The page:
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Mixed Use Developments Go Vertical, Business and Industry Trends Analysis

Mixing office, retail, residential and entertainment space in one location is an idea on the rise, literally.  For example, take the Time Warner Center in New York City.  The 80-story, $1.7-billion building houses a 2.8-million-square-foot combination of condominiums, office space, a Mandarin Oriental hotel, CNN television studios, performance space, restaurants and retail space that includes a Whole Foods Market.  It’s a stupendous urban version of mixed-use developments that have cropped up in suburbs across the U.S. since the early 90s.
These spaces often outperform standard suburban real estate in office and retail lease rates, residential rents, retail sales, hotel room occupancy rates and property values, both on-site and in surrounding areas (according to a study by Charles Lockwood, a real estate historian and author).  All this multi-use bounty comes at a price, however, since building these 24/7 communities costs more.  Design is more complex because retail needs are often at odds with residential needs.  Restaurants have different logistical requirements than office space.  It’s also difficult to find the right mix of high- and low-end retail tenants.  Residents need groceries and dry cleaning far more often than luxury jewelry or clothing, making the right mix of tenants a top priority for developers.  Nonetheless, in close-in urban areas or highly desirable waterfront or scenic locations, the extremely high cost of land often dictates dense, vertical mixed-use development.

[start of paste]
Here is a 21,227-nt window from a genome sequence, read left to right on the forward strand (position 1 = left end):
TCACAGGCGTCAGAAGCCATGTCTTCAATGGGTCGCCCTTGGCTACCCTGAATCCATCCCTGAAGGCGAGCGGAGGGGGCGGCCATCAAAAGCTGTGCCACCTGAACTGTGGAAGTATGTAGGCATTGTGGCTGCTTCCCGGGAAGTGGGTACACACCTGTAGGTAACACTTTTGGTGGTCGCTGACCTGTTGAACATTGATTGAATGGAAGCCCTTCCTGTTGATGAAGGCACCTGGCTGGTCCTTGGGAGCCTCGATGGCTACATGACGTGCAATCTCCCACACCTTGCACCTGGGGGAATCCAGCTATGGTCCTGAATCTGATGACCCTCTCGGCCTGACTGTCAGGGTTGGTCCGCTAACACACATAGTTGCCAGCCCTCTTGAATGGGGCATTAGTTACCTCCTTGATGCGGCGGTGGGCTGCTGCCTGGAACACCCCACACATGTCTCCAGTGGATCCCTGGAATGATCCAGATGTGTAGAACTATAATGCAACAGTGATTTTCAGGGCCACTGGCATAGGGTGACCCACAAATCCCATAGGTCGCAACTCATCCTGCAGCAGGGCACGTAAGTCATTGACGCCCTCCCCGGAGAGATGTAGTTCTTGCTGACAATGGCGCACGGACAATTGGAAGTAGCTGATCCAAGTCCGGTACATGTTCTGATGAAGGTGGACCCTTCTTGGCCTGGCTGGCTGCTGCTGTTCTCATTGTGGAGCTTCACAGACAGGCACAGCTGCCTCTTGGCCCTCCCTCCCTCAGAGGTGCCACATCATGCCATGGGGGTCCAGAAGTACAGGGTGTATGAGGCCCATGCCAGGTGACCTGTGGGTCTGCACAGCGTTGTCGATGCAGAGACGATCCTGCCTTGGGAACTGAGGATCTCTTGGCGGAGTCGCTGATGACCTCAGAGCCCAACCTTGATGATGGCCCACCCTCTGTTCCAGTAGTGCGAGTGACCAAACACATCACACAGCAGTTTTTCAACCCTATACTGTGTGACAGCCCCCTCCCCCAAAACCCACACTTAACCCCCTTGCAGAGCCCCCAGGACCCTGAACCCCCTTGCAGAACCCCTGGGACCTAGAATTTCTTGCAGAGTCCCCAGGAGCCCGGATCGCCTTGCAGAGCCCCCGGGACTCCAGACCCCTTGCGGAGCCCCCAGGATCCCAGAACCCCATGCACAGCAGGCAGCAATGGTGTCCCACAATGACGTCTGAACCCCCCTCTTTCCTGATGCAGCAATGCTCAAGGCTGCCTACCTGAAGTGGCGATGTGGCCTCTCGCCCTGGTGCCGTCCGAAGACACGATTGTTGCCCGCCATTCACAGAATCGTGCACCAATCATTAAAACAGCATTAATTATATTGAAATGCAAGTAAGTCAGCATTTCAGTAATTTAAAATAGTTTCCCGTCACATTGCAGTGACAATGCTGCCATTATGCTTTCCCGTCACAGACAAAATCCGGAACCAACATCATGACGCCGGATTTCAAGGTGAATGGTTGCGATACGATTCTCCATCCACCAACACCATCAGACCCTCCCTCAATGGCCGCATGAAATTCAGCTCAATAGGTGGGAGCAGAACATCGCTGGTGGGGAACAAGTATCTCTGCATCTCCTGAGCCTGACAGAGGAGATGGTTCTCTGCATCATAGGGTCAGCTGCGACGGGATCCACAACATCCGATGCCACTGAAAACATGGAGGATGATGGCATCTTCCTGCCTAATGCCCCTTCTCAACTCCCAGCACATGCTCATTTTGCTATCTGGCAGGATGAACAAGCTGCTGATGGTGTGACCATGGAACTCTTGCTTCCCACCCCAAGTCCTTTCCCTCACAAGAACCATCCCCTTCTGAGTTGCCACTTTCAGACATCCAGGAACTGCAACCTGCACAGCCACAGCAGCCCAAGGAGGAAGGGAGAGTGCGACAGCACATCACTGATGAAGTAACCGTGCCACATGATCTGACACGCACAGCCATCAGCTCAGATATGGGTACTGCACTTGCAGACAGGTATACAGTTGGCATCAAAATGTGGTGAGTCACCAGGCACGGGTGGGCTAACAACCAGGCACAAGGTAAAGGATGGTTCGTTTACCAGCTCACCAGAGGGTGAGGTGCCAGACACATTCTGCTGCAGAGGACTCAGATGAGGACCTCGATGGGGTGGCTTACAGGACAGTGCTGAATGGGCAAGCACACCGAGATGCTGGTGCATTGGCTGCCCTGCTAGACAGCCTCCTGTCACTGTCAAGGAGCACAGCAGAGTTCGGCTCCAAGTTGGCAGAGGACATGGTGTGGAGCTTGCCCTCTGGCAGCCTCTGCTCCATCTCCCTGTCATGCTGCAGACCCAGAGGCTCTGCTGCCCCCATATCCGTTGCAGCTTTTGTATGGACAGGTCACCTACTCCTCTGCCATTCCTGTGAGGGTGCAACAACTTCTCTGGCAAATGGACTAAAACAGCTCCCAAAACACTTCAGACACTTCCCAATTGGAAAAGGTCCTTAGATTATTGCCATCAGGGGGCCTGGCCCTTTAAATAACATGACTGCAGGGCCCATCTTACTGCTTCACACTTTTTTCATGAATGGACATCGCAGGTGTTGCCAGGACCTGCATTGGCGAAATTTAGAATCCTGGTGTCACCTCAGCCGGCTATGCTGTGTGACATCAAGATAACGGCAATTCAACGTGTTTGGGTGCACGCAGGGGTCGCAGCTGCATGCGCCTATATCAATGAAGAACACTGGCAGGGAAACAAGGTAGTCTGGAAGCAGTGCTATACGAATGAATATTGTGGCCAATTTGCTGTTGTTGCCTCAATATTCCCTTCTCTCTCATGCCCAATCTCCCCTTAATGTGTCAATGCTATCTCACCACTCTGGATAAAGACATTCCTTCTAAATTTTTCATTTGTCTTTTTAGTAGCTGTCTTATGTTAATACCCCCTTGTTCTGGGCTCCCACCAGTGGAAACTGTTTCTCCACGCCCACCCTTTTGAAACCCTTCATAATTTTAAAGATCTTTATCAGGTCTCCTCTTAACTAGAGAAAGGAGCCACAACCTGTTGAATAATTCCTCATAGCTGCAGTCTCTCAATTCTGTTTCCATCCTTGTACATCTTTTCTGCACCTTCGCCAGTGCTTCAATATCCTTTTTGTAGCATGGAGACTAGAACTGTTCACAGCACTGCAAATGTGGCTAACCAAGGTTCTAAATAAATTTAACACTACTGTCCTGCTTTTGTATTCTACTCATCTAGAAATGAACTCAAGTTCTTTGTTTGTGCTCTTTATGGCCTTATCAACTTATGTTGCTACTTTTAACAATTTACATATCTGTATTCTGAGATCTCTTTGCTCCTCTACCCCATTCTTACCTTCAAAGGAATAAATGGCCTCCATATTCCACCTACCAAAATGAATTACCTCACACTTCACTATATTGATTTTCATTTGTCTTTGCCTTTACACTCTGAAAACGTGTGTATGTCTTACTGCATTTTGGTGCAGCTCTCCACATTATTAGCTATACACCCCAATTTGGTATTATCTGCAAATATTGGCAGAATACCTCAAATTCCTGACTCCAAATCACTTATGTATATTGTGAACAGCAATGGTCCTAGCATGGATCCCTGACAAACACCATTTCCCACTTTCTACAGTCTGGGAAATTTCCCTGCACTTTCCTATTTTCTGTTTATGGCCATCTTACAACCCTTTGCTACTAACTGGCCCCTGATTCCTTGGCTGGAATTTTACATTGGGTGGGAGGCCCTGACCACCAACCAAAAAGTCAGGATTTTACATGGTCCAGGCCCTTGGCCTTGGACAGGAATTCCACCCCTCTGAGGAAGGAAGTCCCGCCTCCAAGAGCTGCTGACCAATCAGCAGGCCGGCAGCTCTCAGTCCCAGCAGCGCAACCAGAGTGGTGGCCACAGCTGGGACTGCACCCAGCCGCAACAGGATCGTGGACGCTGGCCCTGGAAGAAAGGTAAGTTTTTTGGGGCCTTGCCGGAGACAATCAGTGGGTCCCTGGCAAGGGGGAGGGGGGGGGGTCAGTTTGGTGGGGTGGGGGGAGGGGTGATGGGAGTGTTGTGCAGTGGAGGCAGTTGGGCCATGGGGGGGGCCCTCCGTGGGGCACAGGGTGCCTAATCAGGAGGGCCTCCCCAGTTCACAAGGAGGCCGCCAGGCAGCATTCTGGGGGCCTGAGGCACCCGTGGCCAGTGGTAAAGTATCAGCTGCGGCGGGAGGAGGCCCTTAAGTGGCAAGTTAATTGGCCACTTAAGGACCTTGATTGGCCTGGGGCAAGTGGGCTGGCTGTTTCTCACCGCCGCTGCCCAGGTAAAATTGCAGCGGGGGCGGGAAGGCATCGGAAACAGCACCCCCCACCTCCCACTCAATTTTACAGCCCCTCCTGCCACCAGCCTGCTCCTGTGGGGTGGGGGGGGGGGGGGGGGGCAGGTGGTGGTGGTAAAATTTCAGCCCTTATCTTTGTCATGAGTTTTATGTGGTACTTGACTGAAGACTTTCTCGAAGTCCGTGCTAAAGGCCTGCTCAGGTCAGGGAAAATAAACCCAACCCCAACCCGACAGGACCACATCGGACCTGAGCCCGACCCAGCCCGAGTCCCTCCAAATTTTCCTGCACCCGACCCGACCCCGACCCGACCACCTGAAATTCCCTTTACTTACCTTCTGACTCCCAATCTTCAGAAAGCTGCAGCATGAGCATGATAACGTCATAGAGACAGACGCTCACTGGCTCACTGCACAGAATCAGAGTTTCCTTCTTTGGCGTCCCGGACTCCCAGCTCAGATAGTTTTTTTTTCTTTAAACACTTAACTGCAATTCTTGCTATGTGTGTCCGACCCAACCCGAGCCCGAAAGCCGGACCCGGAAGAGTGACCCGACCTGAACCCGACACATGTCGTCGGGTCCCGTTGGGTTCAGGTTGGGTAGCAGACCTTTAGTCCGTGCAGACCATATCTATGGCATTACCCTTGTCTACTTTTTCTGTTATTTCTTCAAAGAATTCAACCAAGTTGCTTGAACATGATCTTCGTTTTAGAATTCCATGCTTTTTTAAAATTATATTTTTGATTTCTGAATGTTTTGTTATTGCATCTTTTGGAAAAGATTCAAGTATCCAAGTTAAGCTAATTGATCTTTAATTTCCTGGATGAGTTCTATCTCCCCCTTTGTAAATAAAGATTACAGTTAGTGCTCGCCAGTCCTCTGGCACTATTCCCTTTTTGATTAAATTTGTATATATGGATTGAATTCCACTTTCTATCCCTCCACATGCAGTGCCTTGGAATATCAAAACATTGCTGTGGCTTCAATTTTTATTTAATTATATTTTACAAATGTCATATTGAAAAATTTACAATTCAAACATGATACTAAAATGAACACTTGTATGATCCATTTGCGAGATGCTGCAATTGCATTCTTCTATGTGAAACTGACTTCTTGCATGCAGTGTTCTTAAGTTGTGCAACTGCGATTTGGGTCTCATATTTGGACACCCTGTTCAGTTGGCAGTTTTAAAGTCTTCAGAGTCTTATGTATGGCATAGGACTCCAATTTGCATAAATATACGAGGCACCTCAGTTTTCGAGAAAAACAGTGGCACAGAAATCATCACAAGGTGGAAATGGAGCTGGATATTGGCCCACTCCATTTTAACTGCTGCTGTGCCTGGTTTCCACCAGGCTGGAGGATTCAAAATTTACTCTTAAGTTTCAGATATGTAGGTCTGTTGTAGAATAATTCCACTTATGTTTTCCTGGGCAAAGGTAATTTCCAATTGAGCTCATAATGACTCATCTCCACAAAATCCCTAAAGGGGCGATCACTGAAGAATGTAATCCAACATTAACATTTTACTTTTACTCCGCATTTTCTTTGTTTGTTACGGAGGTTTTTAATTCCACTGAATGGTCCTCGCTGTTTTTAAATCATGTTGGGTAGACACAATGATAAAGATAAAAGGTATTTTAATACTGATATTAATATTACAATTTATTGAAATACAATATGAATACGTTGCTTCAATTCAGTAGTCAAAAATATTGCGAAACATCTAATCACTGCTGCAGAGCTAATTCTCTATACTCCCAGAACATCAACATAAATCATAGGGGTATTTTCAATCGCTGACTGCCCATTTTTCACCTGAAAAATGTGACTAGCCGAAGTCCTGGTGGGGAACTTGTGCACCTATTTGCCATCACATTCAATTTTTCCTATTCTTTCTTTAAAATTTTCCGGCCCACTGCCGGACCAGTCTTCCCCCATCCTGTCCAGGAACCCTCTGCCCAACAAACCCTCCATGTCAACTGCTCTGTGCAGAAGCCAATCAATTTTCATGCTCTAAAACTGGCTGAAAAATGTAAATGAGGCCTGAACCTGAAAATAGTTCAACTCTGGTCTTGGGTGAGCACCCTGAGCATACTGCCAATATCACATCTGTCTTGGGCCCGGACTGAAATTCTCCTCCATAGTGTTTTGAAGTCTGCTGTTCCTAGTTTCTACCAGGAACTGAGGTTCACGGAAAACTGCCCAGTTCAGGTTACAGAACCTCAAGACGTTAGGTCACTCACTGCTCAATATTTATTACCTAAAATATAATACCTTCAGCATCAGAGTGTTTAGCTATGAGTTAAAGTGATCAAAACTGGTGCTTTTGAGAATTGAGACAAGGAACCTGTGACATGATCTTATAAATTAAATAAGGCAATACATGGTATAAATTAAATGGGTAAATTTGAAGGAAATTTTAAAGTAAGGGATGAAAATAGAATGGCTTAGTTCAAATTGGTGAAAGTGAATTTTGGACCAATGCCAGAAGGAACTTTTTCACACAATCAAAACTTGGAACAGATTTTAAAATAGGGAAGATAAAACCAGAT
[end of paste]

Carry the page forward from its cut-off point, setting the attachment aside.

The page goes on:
The vertical trend is expected to dominate built-out suburban cities with set boundaries over the mid-term and beyond.  Michael Beyard at the Urban Land Institute projects that vertical, multi-use expansion of aging strip malls that are on prime land will promote significant reinvestment and tax base expansion.
Another twist to the vertical trend is to build “live, work, play” communities around sports arenas.  Take the 75-acre Victory Park project in Dallas, Texas, for example ( ).  Built around the American Airlines Center, home of the NBA Mavericks, Victory Park currently boasts the W Dallas Victory Hotel and Residences, The House (a 28-story condominium high-rise) and two apartment complexes, Cirque and The Vista.  Developed by Hillwood and partly owned by Hicks Holding LLC, the multi-billion-dollar project includes large amounts of office, hotel, residential and retail space.
A number of vertical developments are cropping up around light rail line terminals such as a project in Carrollton, Texas near Dallas.  The city approved a $38 million mixed-use development next to a commuter rail station that links Carrollton with Dallas.  Commuters using rail are likely to look for housing, shopping and entertainment venues close to stations.  Many communities are using funds from bonds and government subsidies to build new developments.  Examples of recent developments include the $1 billion revitalization of Union Station in Denver, Colorado and a $2.3 billion ($1.5 billion from private investors and $800 million in municipal, county, state and federal funds) redevelopment of central Columbus, Ohio.  However, changing property trends due to the Coronavirus may lead to different ratios of commercial/retail/office space in mixed-use developments.  For example, more space may be given to residences.  Also, greater work-from-home features are likely to be included.

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